(Photo credit: Delil Souleiman/AFP)
Turkish Foreign Minister Mevlut Cavusoglu said in an interview on 23 May that the Turkish army will “cleanse” northern Syria from Kurdish militants, stressing that Ankara intends to cooperate with Damascus in doing so.
“Ankara will cleanse the northeastern region of Syria from the Kurdistan Workers Party (PKK), regardless of the forces that support its presence in the region,” Cavusoglu said.
“We do not care who supports them, whether it is America, France, or others,” he added. Ankara has repeatedly accused foreign intelligence, namely US intelligence, of supporting the PKK.
The PKK’s branch in Syria, the Peoples Protection Units (YPG), are militarily aligned with the Syrian Democratic Forces (SDF), who are openly backed by Washington.
“We will cooperate with the Syrian government in clearing northern Syria,” Cavusoglu went on to say.
The foreign minister’s remarks come as Ankara and Damascus are involved in a Russian and Iranian-sponsored process to normalize relations. The last round of talks was held in Moscow on 10 May, during which Russia proposed a normalization roadmap.
“At the conclusion of the meeting in Moscow, we decided to establish a committee to prepare this roadmap,” Cavusoglu said. This committee, or four-way joint center as Defense Minister Hulusi Akar referred to it, will be based in northern Syria and will start holding meetings in the coming days.
However, Syria has made it a condition that normalization talks can only continue if Turkiye agrees to withdraw all forces and end support for extremist groups, namely Hayat Tahrir al-Sham (HTS) and the Syrian National Army (SNA) coalition of armed groups.
Despite this, Turkish President Recep Tayyip Erdogan said in the last few days that Ankara’s withdrawal from Syria is “impossible.” He also renewed threats to establish a 30-kilometer security zone on Syrian territory to act as a buffer against Kurdish militants.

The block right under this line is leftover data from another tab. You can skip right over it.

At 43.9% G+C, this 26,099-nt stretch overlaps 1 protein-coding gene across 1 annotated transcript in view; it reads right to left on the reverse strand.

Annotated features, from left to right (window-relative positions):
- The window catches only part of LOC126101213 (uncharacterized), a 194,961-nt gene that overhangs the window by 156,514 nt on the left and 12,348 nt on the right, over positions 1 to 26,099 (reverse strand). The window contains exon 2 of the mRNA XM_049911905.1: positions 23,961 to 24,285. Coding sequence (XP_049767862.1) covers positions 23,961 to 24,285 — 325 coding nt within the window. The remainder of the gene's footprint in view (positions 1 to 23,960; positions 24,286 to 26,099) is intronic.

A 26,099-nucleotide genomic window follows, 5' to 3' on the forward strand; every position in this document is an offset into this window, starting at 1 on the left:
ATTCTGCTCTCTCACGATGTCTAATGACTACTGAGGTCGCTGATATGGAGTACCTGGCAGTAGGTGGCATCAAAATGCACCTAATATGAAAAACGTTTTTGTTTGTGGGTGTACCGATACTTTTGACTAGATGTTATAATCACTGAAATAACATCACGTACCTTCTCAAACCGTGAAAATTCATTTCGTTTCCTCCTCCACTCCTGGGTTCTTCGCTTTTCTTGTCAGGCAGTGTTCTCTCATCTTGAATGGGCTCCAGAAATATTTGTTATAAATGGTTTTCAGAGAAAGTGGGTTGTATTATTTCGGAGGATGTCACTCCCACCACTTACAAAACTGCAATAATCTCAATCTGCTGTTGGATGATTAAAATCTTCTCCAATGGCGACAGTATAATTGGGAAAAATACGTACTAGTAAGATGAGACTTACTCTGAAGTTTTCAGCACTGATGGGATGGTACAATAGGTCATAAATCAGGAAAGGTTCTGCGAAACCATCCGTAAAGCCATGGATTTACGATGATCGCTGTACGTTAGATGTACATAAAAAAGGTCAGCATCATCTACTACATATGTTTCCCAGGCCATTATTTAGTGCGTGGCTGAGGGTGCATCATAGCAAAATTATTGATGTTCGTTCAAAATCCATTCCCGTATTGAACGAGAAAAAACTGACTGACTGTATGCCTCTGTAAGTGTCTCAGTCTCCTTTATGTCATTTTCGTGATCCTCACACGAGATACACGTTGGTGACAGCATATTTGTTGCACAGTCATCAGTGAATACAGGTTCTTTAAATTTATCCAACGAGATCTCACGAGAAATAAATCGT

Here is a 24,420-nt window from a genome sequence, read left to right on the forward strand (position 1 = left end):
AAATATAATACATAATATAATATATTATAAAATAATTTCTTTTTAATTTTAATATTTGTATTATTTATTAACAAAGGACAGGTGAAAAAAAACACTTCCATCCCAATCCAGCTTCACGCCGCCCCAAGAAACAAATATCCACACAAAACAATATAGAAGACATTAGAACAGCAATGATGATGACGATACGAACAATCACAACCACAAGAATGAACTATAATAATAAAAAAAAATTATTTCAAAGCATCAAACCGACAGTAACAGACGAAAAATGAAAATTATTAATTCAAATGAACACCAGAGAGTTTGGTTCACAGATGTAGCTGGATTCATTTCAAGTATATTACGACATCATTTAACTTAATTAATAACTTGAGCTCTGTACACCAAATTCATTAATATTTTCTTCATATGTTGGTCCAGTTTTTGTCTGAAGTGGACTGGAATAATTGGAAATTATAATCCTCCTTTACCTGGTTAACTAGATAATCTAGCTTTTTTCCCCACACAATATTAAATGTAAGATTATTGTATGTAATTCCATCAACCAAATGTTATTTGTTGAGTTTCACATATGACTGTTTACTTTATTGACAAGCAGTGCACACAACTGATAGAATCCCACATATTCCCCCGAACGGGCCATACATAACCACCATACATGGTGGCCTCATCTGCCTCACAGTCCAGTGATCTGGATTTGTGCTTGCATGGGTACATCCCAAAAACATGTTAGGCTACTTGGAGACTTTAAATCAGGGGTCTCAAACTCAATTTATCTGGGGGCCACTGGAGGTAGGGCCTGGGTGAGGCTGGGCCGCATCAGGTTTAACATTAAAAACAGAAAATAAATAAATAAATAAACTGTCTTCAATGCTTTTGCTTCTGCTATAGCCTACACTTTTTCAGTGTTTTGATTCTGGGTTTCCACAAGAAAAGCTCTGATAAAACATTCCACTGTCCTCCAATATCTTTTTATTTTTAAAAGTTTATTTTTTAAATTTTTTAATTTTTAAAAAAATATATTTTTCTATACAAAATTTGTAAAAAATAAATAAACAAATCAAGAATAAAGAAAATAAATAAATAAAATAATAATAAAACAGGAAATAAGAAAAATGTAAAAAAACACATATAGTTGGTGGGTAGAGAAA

In the last few months, Syria has held negotiations with SDF representatives. While somewhat positive, several complications remain prevalent.
The SDF has expressed concern that an agreement with Damascus may compromise the status of the Autonomous Administration of North and East Syria (AANES), within which US-backed Syrian Kurds enjoy de facto autonomy.
Kurdish sources close to the SDF told Al-Akhbar newspaper a few months ago that the group’s best option is an agreement.
The chief of the SDF, Mazloum Abdi, said last month that his group is open to merging with the Syrian Arab Army (SAA).
According to analysts, a military merger between the SDF and the Syrian army would prevent a joint Turkish-Syrian operation against Kurdish militants from taking place – given that such a merger would remove the SDF and allied Kurdish groups from the vicinity of the Turkish border.
A joint Turkish-Syrian military operation – which Cavusoglu said Ankara intends to launch – would extend across Syria’s M4 international highway.
The M4 highway is highly strategic, as it extends across five Syrian governorates and leads into Iraq, covering the areas under the control of HTS, the SNA, and the SDF. This includes the areas in which Erdogan plans to implement the 30-kilometer security zone.
According to a source who spoke with The Cradle in January, an operation on the M4 is inevitable and will be spearheaded by the Syrian, Russian, and Turkish armies, as well as the SNA. This operation’s main purpose would be clearing HTS from the highway and making it operational once again.
Some have suggested that in such a case, the SDF would be forced to either maintain its US backing and fight the joint Turkish-Syrian-Russian force or merge with the Syrian army.
Such an operation would also force the SNA to merge with the Syrian army as part of a political solution.